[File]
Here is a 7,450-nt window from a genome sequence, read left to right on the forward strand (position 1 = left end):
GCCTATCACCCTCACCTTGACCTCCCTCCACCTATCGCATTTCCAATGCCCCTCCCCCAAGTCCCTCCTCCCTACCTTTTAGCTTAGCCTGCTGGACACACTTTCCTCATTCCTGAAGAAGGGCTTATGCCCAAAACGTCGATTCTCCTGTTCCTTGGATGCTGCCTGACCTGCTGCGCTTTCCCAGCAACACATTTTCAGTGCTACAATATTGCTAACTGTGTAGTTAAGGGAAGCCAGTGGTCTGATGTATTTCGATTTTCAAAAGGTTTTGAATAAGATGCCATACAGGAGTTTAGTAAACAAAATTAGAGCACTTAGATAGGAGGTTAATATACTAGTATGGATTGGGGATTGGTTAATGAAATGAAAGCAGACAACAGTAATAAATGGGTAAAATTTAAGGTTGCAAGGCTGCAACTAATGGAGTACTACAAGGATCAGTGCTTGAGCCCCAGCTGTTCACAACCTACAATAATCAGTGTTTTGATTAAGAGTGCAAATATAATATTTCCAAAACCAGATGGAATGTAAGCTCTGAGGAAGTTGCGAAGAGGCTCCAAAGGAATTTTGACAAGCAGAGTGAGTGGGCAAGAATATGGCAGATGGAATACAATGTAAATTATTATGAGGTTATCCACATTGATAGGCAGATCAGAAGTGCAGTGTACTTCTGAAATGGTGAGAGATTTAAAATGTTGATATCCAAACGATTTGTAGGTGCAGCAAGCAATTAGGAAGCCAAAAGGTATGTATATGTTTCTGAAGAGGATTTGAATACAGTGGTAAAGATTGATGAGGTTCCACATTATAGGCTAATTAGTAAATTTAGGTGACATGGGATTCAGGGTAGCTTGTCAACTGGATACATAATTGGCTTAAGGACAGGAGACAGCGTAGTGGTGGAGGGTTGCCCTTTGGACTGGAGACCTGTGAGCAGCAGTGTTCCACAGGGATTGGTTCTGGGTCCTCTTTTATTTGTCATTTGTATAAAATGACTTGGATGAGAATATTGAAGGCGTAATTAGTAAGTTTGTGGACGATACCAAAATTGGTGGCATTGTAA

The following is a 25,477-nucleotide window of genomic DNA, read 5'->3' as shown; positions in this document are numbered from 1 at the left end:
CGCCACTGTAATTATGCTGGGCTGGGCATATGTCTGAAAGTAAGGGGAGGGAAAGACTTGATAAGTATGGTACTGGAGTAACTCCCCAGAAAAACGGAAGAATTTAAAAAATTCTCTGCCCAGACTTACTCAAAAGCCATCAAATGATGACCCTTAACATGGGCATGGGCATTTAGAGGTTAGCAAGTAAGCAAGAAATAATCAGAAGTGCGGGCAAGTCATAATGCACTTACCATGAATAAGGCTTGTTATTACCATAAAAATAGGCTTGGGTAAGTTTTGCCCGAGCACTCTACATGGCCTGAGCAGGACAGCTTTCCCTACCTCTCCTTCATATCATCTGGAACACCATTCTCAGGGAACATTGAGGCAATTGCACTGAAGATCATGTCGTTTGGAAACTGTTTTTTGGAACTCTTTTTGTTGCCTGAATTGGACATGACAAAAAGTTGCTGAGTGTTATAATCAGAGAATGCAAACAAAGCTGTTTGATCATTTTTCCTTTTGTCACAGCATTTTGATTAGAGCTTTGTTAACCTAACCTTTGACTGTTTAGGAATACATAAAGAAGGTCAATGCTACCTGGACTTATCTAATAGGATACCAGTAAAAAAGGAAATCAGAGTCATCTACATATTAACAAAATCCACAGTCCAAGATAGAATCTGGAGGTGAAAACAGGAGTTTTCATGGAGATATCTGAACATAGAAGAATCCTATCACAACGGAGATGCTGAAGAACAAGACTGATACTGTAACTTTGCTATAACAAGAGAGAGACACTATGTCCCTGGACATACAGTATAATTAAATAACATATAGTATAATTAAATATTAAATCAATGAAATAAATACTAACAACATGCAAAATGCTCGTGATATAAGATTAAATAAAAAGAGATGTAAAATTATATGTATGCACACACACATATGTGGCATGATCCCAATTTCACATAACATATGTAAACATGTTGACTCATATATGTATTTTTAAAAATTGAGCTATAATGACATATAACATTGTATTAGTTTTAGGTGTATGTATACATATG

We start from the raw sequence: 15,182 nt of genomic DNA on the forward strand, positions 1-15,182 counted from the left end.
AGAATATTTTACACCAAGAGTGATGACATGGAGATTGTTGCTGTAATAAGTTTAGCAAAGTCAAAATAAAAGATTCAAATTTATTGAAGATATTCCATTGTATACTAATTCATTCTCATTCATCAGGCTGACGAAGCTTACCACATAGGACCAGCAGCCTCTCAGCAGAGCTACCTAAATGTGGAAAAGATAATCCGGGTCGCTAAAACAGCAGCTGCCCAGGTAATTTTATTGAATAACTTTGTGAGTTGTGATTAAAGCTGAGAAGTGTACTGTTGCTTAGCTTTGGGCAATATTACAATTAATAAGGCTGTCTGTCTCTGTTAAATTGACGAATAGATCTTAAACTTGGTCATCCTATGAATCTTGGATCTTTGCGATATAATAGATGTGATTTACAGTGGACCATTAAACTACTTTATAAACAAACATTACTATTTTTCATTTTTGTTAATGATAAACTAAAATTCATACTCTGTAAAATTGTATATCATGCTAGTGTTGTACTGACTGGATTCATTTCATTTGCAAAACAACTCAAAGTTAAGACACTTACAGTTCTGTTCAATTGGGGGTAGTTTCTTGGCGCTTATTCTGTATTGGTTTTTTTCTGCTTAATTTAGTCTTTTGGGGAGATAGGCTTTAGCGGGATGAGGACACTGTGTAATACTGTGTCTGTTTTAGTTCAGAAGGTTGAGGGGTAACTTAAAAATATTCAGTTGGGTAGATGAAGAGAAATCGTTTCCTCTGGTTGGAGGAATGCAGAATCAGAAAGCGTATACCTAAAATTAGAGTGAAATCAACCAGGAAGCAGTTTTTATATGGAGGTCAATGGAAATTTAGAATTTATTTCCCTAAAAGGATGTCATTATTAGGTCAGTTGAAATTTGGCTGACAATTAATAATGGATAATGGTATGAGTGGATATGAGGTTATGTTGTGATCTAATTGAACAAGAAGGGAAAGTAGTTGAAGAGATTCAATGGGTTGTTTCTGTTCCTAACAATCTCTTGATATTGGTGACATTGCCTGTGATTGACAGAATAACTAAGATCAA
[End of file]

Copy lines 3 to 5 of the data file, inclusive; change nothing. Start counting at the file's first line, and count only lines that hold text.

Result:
The following is a 25,477-nucleotide window of genomic DNA, read 5'->3' as shown; positions in this document are numbered from 1 at the left end:
CGCCACTGTAATTATGCTGGGCTGGGCATATGTCTGAAAGTAAGGGGAGGGAAAGACTTGATAAGTATGGTACTGGAGTAACTCCCCAGAAAAACGGAAGAATTTAAAAAATTCTCTGCCCAGACTTACTCAAAAGCCATCAAATGATGACCCTTAACATGGGCATGGGCATTTAGAGGTTAGCAAGTAAGCAAGAAATAATCAGAAGTGCGGGCAAGTCATAATGCACTTACCATGAATAAGGCTTGTTATTACCATAAAAATAGGCTTGGGTAAGTTTTGCCCGAGCACTCTACATGGCCTGAGCAGGACAGCTTTCCCTACCTCTCCTTCATATCATCTGGAACACCATTCTCAGGGAACATTGAGGCAATTGCACTGAAGATCATGTCGTTTGGAAACTGTTTTTTGGAACTCTTTTTGTTGCCTGAATTGGACATGACAAAAAGTTGCTGAGTGTTATAATCAGAGAATGCAAACAAAGCTGTTTGATCATTTTTCCTTTTGTCACAGCATTTTGATTAGAGCTTTGTTAACCTAACCTTTGACTGTTTAGGAATACATAAAGAAGGTCAATGCTACCTGGACTTATCTAATAGGATACCAGTAAAAAAGGAAATCAGAGTCATCTACATATTAACAAAATCCACAGTCCAAGATAGAATCTGGAGGTGAAAACAGGAGTTTTCATGGAGATATCTGAACATAGAAGAATCCTATCACAACGGAGATGCTGAAGAACAAGACTGATACTGTAACTTTGCTATAACAAGAGAGAGACACTATGTCCCTGGACATACAGTATAATTAAATAACATATAGTATAATTAAATATTAAATCAATGAAATAAATACTAACAACATGCAAAATGCTCGTGATATAAGATTAAATAAAAAGAGATGTAAAATTATATGTATGCACACACACATATGTGGCATGATCCCAATTTCACATAACATATGTAAACATGTTGACTCATATATGTATTTTTAAAAATTGAGCTATAATGACATATAACATTGTATTAGTTTTAGGTGTATGTATACATATG

We start from the raw sequence: 15,182 nt of genomic DNA on the forward strand, positions 1-15,182 counted from the left end.